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Indicators of School Crime and Safety: 2008
NCES 2009-022
April 2009

Indicator 19: Serious Disciplinary Actions Taken by Public Schools

Forty-eight percent of public schools (approximately 39,600 schools) took a serious disciplinary action against a student for specific offenses during the 2005–06 school year. Of those disciplinary actions, 74 percent were suspensions lasting 5 days or more, 5 percent were removals with no services (i.e., expulsions), and 20 percent were transfers to specialized schools.

In the School Survey on Crime and Safety, public school officials were asked to report the number of disciplinary actions their schools took against students for specific offenses.

Forty-eight percent of public schools (approximately 39,600 schools) took at least one serious disciplinary action against a student—including suspensions lasting 5 days or more, removals with no services (i.e., expulsions), and transfers to specialized schools—for specific offenses during the 2005–06 school year (table 19.1). The offenses included physical attacks or fights; insubordination; distribution, possession, or use of alcohol; distribution, possession, or use of illegal drugs; use or possession of a weapon other than a firearm or explosive device; and use or possession of a firearm or explosive device. Of the 830,700 serious disciplinary actions taken during the 2005–06 school year, 74 percent were suspensions for 5 days or more, 5 percent were removals with no services, and 20 percent were transfers to specialized schools.

The largest percentage of schools that reported taking a disciplinary action in 2005–06 did so in response to a physical attack or fight: 32 percent of schools took a serious disciplinary action for physical attacks or fights (figure 19.1 and table 19.1). Of the schools that reported taking a serious disciplinary action, 21 percent took action for insubordination and for distribution, possession, or use of illegal drugs; 19 percent took action as a result of use or possession of a weapon other than a firearm or explosive device; 10 percent did so for distribution, possession, or use of alcohol; and 5 percent did so for use or possession of a firearm or explosive device.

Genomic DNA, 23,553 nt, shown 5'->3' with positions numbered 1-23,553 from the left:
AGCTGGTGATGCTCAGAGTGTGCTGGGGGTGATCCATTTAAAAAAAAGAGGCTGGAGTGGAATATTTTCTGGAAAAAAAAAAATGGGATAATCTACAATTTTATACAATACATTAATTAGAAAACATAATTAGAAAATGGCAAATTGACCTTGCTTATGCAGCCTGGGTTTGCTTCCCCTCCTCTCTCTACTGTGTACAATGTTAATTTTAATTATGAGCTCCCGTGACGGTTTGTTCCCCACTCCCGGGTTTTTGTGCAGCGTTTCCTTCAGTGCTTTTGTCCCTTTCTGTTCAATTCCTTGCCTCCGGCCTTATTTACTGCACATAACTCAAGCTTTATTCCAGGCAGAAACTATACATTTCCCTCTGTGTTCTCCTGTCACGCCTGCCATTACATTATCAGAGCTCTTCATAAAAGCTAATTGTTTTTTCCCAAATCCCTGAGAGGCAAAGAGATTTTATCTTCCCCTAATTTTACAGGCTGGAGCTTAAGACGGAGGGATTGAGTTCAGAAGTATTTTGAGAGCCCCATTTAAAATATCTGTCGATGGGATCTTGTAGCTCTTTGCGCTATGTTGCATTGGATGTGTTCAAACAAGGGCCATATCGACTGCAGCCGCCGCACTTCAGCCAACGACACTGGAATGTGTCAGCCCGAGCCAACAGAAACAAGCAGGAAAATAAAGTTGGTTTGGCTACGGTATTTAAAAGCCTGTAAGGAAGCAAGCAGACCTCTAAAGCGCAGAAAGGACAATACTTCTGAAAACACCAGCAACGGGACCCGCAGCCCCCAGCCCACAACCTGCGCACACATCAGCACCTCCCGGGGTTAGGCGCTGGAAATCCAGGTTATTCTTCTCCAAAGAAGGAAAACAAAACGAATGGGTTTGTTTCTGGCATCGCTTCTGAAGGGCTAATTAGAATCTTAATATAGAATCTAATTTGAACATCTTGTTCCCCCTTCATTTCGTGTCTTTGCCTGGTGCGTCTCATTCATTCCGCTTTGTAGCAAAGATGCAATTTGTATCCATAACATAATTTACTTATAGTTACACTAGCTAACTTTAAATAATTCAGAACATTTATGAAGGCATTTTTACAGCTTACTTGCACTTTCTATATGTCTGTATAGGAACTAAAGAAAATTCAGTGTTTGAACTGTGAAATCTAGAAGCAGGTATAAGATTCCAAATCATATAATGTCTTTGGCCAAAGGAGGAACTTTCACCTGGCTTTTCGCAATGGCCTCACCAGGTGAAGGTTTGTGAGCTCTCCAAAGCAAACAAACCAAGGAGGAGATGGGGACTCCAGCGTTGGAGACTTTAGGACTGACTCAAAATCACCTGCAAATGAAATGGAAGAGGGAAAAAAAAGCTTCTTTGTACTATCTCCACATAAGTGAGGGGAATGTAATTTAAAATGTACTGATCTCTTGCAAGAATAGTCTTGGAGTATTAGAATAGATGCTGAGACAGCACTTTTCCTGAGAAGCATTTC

The percentage of schools that took a serious disciplinary action for use or possession of a weapon other than a firearm was higher in 2005–06, 19 percent, than in 2003–04, 17 percent (table 19.2). The percentage of schools that took a serious disciplinary action in response to the other offenses covered in the survey were not measurably different between 2003–04 and 2005–06. The percentage of public schools that took a serious disciplinary action was smaller in 2003–04, 46 percent, than in 1999–2000, 54 percent (figure 19.2 and table 19.2). This pattern held for physical attacks or fights: in 1999–2000, 35 percent of public schools took a serious disciplinary action for a physical attack or fight, compared to 32 percent in 2003–04.

This indicator repeats information from the 2007 Indicators of School Crime and Safety report. For more information: Tables 19.1 and 19.2 and Nolle, Guerino, and Dinkes (2007).

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